Well-Being//

A Therapist’s Guide to Getting Unstuck

A therapist's tips for overcoming the roadblock.

Photo Taken In Aachen, Germany
Photo Taken In Aachen, Germany

By Jor-El Caraballo, Talkspace Therapist

Feeling “stuck” is an awful feeling. Stuck can quickly turn to feeling hopeless and helpless. When you can’t achieve the things that you want, the internal dialogue can quickly turn to criticism and self-blame. But, it doesn’t have to be that way.

If you’re looking to make some important changes in your life, here are some thoughts to get you unstuck.

It All Starts With Self-Reflection

Getting your life unstuck can be a big challenge, and it always starts with a bit of self-reflection and exploration. In order to move forward you’re going to have to slow down and take stock of your life first. This means that you should set aside some time for quiet reflection without input and feedback from others. This can be hard to do with competing priorities and responsibilities, but it’s a necessary step.

When you sit down to reflect, ask yourself the following:“

  • Where am I now?
  • What is my life like?
  • Am I doing the work that I hoped that I would do?
  • Are my relationships succeeding?
  • How would I want them to be better?

It’s imperative that you be as specific as possible, and to explore with a curious, non-judgemental mind. There are no right or wrong answers here! Being vague and broad with what you want will not only leave you feeling worse, but also make it difficult for you to take concrete action later on. It’s hard to problem-solve when you don’t know the actual problem, isn’t it?

Reconnect Your Purpose

Often when we can’t move forward, it means that we’re missing purpose and inspiration. From an existential perspective, we need purpose as humans. That purpose could be quite broad (working to reduce instances of cancer) but could also be smaller (to help support my team at work). Each purpose is valuable and valid, no matter what it is.

Take some time to explore what you have been most passionate about in the past. Ask yourself, “What motivates me?” or “What has driven some of my decisions so far?” Those questions might help you identify a purpose that you’ve long been disconnected from.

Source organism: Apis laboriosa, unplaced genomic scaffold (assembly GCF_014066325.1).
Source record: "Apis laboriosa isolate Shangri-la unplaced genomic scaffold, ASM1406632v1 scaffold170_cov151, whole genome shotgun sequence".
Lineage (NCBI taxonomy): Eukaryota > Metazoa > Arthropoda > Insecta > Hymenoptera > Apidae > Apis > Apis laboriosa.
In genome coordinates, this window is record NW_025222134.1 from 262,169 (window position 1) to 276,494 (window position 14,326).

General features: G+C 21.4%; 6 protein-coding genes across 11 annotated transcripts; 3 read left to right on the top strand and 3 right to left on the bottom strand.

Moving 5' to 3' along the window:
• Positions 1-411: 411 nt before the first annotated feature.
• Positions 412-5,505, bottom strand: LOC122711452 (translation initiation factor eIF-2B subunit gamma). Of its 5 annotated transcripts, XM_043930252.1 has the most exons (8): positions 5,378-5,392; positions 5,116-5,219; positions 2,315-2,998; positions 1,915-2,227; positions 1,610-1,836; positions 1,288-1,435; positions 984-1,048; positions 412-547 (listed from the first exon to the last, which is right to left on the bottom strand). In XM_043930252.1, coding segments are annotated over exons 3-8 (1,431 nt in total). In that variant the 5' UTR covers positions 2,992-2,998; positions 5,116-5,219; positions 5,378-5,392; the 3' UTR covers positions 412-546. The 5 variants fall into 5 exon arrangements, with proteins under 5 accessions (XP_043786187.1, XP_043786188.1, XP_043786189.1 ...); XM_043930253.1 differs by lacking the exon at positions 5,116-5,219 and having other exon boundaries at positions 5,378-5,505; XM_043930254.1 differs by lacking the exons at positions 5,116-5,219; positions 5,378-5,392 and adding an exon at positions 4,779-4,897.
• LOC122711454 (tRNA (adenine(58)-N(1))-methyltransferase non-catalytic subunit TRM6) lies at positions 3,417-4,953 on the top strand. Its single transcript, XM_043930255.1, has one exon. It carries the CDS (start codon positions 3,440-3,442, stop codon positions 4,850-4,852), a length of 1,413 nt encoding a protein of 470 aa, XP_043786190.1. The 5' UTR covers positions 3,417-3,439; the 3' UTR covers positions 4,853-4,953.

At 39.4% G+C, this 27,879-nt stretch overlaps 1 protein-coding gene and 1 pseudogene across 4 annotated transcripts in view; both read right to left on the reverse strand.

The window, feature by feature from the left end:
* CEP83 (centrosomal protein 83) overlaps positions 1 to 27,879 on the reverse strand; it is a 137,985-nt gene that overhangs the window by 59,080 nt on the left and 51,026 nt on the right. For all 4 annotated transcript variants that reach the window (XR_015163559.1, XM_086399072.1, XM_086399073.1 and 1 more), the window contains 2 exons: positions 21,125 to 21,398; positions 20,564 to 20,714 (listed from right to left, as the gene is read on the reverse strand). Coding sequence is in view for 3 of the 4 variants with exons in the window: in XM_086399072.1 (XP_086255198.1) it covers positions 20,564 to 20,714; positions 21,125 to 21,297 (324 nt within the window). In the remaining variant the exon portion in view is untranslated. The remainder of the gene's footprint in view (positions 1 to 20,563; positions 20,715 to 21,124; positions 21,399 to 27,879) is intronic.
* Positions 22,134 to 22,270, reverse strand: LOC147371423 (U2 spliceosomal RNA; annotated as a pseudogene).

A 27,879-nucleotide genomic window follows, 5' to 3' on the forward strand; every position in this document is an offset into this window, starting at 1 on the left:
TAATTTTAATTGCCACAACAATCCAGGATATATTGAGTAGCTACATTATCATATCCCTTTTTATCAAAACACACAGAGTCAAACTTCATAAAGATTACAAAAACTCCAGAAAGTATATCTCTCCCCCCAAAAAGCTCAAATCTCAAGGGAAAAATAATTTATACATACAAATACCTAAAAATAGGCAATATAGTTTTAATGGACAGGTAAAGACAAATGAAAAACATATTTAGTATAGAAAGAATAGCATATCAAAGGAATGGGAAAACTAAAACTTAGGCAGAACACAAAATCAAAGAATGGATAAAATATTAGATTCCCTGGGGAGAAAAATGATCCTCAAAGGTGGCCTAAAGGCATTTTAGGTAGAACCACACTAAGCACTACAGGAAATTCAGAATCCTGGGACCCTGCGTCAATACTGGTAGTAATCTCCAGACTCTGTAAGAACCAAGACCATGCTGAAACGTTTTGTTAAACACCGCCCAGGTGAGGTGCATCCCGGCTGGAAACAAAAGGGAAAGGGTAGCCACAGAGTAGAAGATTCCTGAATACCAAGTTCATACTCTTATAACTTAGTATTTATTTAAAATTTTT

Take a Peek into the Future

As a therapist, I’ve worked with many clients who have come into the therapy space feeling stuck or confused about their path in life. One of the exercises that I find most helpful is an envisioning exercise. For some, looking into the ideal future can be very informative.

If you’re feeling stuck, try to imagine your life 10 years from now. Think about where you will be living, who you will be with, what you’ll be doing, etc. Create a mental picture of what that ideal life could look like. Maybe that’s what your heart desires!

Once you take a peek into the future then you might be able to start crafting a rough outline to get there. And remember, even if you pivot or change directions several times (most people do!) you still have made some progress.

Try Something New

Often, when we feel like we are in a rut, it’s an indication that something needs to change. Sometimes we don’t even know what that change is. When you don’t have insight into what needs to change, it can be helpful to try something new. Anything out of the ordinary, or that breaks your current routine, might give you some helpful guidance toward your next steps.

This could mean reading a new book for pleasure (which maybe you haven’t done in a while) or attending an event you wouldn’t normally attend. Taking a moment to step outside of yourself can jostle your system into feeling something new. Reacting to new stimuli might also leave you feeling inspired, and able to connect to a part of yourself that has long been forgotten.

Sometimes trying something new can be the catalyst for other changes in your life.

Work With a Therapist

If you’ve tried out some of the suggestions in this article and still can’t find your way out of the rut, it may be helpful to work with a therapist to help you examine what’s holding you back. Seeking support isn’t an indictment of weakness or incapability. Having an outside, professional perspective might help you get to the bottom of your “stuck-ness” and help you craft a plan to move forward.

In my work, I’ve often met with clients who have tried many things on their own but found themselves frustrated with their change process. Change is quite difficult! Sometimes this can lead to feelings of self-doubt and negative self-talk which may exacerbate ongoing mental health issues. If you have any doubt about your ability to move forward, consulting with a therapist will be insightful and help you identify and work through the barriers without judgement and self-criticism.

Originally published at Talkspace.com


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